The son of an “enemy of the people,” Danzig Baldaev (1925 to 2005) was brought up in an orphanage for the children of political criminals. He served in the Russian army during World War II, then took a post as a warden for the infamous Kresty Prison in St. Petersberg, where Russian gang members identified themselves through an extensive language of body art.
Baldaev began to compile a dossier of prisoner tattoos, and in a Stalinist era of paranoia, vengeance and careerism, he was reported for his activities. The KGB, investigating, saw an applicability to Baldaev’s efforts. With the tattoos decoded, authorities would know the histories and rankings of the criminals. Baldeav began a long tour of Russia and the states Russia had annexed, documenting the tattoos in an encyclopedia that saw publication in three volumes (also from Fuel): Russian Criminal Tattoo Encyclopaedia Volume I, II and III.
Over the course of the nearly forty-year project, Baldaev undertook another (necessarily more secret) task. He documented what happened in the gulags, from the prisoners’ transport to arrival, interrogation to torture, and ultimately, to death. The estimated sixty million dead (at the very least, twenty million) is an unimaginable number. Who can make sense of that many corpses? It would seem an insurmountable challenge, requiring a biographical sketch of every murdered man, woman and child.
Comics” might not be the best word to describe Gulag, Baldaev’s lifework, but the terms “graphic novel,” with the implication of fiction, and “graphic memoir,” with the implication of narrative, are yet more inaccurate. In a straightforward illustrative style, black ink on white paper, Gulag meticulously chronicles scenes of rape, mutilation and murder… an endless array of atrocities. These episodes are not out of his imagination, and Fuel, the publisher, corroborates Baldaev’s tableaus, supplying footnotes and quotes from memoirists, journalistic accounts, and cultural histories such as Aleksandr Solzhenitsyn’s The Gulag Archipelago, Martin Amis’s Koba the Dread, and Anne Applebaum’s Gulag, A History.
Baldaev didn’t personally witness every scene he depicts, but there’s a spooky certitude that he’s been in a great many of these interrogation rooms, where men and women were humiliated, degraded and crippled beyond any desire to continue living. That Baldaev so carefully researched his subjects was an act of heroism in itself—to talk about or question the interrogation techniques employed against the reviled “enemies of state” was to risk having those techniques applied on himself.
At first glance, Baldaev’s illustrations appear to be sketches, albeit careful ones. Upon further study, he reveals conscientious composition. The locations feel so real that it’s difficult to imagine that he hadn’t been in these rooms, experienced similar scenes. The mass grave sites, the isolation cells, the card tables—Baldaev conveys the grease, the oppressive augur of death in every line of graffiti, every bent nail.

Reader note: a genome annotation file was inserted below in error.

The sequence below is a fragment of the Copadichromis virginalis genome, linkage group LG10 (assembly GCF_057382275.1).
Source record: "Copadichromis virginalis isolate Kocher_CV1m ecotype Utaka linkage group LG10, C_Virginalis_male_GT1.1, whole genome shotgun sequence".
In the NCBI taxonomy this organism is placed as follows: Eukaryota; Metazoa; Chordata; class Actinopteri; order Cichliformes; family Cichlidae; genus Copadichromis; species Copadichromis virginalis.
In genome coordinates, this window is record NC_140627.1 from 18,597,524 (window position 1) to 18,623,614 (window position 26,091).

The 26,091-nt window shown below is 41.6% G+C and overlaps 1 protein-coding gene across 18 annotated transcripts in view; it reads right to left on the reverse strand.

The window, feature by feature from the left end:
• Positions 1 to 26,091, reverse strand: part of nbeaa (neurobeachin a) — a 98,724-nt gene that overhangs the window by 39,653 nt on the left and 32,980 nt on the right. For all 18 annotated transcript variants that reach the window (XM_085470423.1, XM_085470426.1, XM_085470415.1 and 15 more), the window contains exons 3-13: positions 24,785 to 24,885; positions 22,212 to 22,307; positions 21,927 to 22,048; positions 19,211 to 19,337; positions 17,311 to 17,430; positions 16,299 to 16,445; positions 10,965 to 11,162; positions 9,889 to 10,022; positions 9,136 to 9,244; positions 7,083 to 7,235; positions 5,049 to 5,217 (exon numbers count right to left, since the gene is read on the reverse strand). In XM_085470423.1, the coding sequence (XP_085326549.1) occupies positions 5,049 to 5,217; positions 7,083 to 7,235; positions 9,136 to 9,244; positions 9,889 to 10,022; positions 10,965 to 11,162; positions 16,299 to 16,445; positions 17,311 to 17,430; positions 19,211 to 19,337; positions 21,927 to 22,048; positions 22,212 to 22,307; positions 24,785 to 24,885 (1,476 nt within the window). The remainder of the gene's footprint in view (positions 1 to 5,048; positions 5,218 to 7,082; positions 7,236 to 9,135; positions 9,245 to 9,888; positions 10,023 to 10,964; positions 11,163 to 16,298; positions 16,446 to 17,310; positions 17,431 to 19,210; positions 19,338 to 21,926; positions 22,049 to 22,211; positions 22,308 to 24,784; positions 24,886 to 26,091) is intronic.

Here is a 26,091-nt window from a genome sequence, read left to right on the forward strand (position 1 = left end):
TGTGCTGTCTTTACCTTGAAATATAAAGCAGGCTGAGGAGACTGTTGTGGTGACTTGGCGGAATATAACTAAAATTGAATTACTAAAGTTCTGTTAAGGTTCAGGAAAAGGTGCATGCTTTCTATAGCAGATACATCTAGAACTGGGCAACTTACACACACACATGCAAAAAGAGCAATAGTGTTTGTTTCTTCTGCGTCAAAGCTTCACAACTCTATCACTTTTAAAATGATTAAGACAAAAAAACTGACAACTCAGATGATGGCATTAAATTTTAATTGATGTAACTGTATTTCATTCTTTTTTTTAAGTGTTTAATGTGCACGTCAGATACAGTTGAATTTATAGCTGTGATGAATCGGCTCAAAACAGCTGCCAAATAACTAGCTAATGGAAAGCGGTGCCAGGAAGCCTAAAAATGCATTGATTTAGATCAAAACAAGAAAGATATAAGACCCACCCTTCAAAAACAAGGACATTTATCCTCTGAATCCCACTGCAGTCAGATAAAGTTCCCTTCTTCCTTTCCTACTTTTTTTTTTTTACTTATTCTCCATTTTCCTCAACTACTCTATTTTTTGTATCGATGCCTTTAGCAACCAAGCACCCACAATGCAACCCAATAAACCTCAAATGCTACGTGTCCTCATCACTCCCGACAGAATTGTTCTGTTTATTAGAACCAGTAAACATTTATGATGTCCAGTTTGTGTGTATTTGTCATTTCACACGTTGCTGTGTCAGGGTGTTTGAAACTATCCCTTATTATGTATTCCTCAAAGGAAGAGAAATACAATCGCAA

Baldaev was an assiduous compiler of details, and their presence in his illustrations weighs the work with heavy verity. Baldaev was no less attentive in populating his visual testimonies. These are tools, weapons, tables, overcoats and people that he saw, whether he committed them to memory or roughed them out in a notebook for later use. Baldaev insisted on getting everything right. Nowhere does he give readers cause to question his reliability.
The book features one image per page, with a few deft words describing the scene. The most obvious correlation one can draw is to the political cartoon or illustrated newspapers of the nineteenth century. In those venues, the drawing was not meant to serve a photographic function. Rather, it served an informational function, providing visual cues that indicative of a larger social context.
While Baldaev’s illustrative style feels familiar, like something that could have come out of the same comix movement that produced R. Crumb, Gilbert Shelton and Mark Alan Stamaty, the work is more akin to gallery artist Marlene McCarty’s psycho-sexual drawings of young women killers, or Nicky Nodjoumi’s unfunny satirical paintings of Iran in the throes of political catastrophe.
Drawings from the Gulag is a blunt trauma, a crack on the head, a blink of pain and fright, and a sudden, monstrous vision of humanity. Perhaps most terrifying, the purges of Lenin and the atrocities of Stalin, don’t look like nightmares from an enemy land. In our current state of financial collapse, the gulag seems less cautionary, more plausible. The scenes depicted in Danzig Baldaev’s Drawings from the Gulag seem even more than probable; they seem futuristic.
For those who didn’t suffer first hand the wounds and indignities of Stalin’s horror show, the act of witness was the torture—the stifled conscience and culpable silence and an absolute futility of hope. Baldaev—with the sorrow of half a nation, half a century—sat somewhere in a dark room, drawing and redrawing these images, not knowing if they would ever be found, published or read. Few books reach into history and become part of it. Drawings from the Gulag comes at you from across a continent, an ocean, and a great divide of death, decades, borders and lost ideals. Look up, wave your hands in the sky, maybe screaming, maybe hailing the heavens, and catch it.